In this experiment you will see how methanol and ethanol behave differently when treated with iodine and sodium hydroxide solutions.

Class practical

This experiment shows how methanol and ethanol behave differently when treated with iodine solution and sodium hydroxide solution. Ethanol reacts to form a yellow solid, tri-iodo-methane, often called iodoform.

Lesson organisation

This experiment takes about 20 minutes. It is eminently suitable for students who have the iodoform reaction in their specification. For others, it is a good observational exercise and an extension for more able students.

Both methanol and ethanol (and other alcohols and organic liquids) can be stored in plastic pipettes, from which they can be easily dispensed. The main difficulty for students arises from the fact that if the pipettes are squeezed too hard, the alcohols come out of the pipette in a stream (because of their low surface tension). Students must handle the pipettes very carefully, and some practice will be required before proceeding with this experiment.

Apparatus Chemicals

Eye protection: goggles

Each group of students will need:

Test-tubes, 2

Liquids or solutions in plastic dropping pipettes (one of each):


Ethanol (HIGHLY FLAMMABLE) or Industrial denatured alcohol, IDA (HIGHLY FLAMMABLE, HARMFUL)

Sodium hydroxide, 1 M (CORROSIVE)

Iodine solution, 0.5 M (dissolved in potassium iodide solution 0.2 M)

Refer to Health & Safety and Technical notes section below for additional information.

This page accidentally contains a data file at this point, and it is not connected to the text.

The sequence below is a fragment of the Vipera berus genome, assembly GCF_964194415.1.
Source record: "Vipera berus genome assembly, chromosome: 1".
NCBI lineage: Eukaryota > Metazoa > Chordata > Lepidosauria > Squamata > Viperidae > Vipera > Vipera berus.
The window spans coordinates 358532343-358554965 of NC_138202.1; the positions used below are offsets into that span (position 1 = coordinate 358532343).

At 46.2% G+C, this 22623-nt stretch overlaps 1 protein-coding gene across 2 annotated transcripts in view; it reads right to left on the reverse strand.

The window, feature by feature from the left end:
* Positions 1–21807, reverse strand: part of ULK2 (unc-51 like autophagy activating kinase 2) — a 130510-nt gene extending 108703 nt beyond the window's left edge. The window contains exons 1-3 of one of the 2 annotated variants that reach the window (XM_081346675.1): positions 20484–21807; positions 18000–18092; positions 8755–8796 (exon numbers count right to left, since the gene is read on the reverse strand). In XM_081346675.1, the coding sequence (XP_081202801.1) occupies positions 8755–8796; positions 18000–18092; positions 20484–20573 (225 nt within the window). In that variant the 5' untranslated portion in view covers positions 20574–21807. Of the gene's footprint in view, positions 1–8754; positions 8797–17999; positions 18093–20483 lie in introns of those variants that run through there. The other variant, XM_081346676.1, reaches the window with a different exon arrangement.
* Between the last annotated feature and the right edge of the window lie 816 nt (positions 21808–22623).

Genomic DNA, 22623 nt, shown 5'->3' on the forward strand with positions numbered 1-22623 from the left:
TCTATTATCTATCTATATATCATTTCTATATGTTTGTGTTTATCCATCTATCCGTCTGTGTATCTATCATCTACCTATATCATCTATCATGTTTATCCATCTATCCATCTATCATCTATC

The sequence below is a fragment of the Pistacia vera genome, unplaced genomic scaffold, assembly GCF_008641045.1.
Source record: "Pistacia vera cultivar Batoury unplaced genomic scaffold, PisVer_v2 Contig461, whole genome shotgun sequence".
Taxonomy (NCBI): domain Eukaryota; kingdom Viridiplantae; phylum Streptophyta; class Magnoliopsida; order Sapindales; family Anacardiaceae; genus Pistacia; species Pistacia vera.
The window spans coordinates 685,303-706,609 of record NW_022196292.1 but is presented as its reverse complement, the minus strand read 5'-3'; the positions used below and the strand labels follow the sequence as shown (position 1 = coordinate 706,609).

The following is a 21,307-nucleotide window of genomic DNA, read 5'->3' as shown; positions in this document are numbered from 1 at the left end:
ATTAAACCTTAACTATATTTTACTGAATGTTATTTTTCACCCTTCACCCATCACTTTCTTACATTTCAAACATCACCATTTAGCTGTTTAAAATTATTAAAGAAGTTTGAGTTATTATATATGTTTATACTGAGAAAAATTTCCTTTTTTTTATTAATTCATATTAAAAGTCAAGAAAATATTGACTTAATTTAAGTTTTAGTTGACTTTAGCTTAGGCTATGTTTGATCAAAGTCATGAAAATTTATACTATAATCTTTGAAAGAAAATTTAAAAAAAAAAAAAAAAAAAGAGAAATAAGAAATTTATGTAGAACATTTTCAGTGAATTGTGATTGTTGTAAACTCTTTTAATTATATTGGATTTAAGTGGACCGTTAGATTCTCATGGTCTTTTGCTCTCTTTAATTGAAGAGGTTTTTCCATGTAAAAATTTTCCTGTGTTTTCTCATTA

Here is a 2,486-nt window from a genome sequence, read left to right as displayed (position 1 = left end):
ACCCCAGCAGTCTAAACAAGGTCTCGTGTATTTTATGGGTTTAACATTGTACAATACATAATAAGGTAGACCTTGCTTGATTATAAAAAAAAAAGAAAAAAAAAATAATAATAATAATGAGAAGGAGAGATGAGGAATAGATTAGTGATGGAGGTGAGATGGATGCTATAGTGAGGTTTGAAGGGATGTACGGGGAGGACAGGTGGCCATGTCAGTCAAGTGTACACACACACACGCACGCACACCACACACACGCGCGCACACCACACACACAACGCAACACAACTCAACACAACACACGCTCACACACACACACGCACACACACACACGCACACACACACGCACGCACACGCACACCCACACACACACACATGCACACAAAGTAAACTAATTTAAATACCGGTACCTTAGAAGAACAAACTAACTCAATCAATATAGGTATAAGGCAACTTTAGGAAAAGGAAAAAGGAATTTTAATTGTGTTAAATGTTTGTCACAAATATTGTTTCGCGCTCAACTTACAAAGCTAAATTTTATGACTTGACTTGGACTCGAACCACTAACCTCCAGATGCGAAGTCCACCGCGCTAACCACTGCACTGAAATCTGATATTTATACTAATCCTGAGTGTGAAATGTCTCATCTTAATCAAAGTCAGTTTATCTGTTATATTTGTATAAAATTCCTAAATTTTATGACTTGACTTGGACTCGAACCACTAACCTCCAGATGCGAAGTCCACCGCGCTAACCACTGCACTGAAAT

Health & Safety and Technical notes

Read our standard health & safety guidance

Wear goggles throughout. 

Methanol, CH3OH(l), (HIGHLY FLAMMABLE, TOXIC) - see CLEAPSS Hazcard.


Sodium hydroxide, NaOH(aq), (CORROSIVE at concentration used) - see CLEAPSS Hazcard and CLEAPSS Recipe Book.

Iodine solution, I2(aq), dissolved in potassium iodide solution, KI(aq), - see CLEAPSS Hazcard and CLEAPSS Recipe Book. 

Product: Tri-iodo-methane, CHI3(s), (HARMFUL) - see CLEAPSS Hazcard. 


a Practice (over a sink) producing single drops of ethanol from the pipette.

b Add 10 drops of methanol to one test-tube.

c Add 10 drops of ethanol to the other test-tube.

d Add 25 drops of iodine solution to each alcohol.

e Add 10 drops of sodium hydroxide solution to each alcohol.

f  Gently swirl the test-tubes a few times. The dark colour of the iodine should
start to fade.

g After 2 min carefully observe the two test-tubes. What differences do you notice?

Teaching notes

The solution in the ethanol test-tube should go cloudy and then a yellow precipitate of tri-iodo-methane (iodoform) should be seen. This has a distinct ‘antiseptic’ smell. The methanol test-tube should remain clear.

The iodoform reaction is given by compounds with a methyl group next to a carbonyl group. Secondary alcohols with a CH3 on the carbon carrying the OH (eg propan-2-ol) that can be oxidised to carbonyl compounds of this type, also give a positive iodoform test. (NB carboxylic acids do not)

Ethanol is the only primary alcohol which will give the reaction and ethanal the only aldehyde. An explanation of the reaction is:

The negative charge on the carbon in the I3C ion is stabilised by the three electronegative iodine atoms.

Health & Safety checked, July 2016 


This Practical Chemistry resource was developed by the Nuffield Foundation and the Royal Society of Chemistry.

© Nuffield Foundation and the Royal Society of Chemistry


Chemguide  - gives more details of the iodoform reaction

Page last updated July 2016